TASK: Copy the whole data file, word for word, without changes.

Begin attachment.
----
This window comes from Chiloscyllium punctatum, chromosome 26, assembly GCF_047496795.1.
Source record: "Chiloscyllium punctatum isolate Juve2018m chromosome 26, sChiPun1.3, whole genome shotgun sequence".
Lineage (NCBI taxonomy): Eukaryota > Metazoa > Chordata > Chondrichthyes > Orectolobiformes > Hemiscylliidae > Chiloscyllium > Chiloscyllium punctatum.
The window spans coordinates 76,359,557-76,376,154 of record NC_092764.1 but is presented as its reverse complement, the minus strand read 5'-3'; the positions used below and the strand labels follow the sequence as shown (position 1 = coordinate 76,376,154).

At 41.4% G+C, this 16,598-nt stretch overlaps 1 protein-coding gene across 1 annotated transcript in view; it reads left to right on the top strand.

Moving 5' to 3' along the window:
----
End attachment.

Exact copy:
This window comes from Chiloscyllium punctatum, chromosome 26, assembly GCF_047496795.1.
Source record: "Chiloscyllium punctatum isolate Juve2018m chromosome 26, sChiPun1.3, whole genome shotgun sequence".
Lineage (NCBI taxonomy): Eukaryota > Metazoa > Chordata > Chondrichthyes > Orectolobiformes > Hemiscylliidae > Chiloscyllium > Chiloscyllium punctatum.
The window spans coordinates 76,359,557-76,376,154 of record NC_092764.1 but is presented as its reverse complement, the minus strand read 5'-3'; the positions used below and the strand labels follow the sequence as shown (position 1 = coordinate 76,376,154).

At 41.4% G+C, this 16,598-nt stretch overlaps 1 protein-coding gene across 1 annotated transcript in view; it reads left to right on the top strand.

Moving 5' to 3' along the window: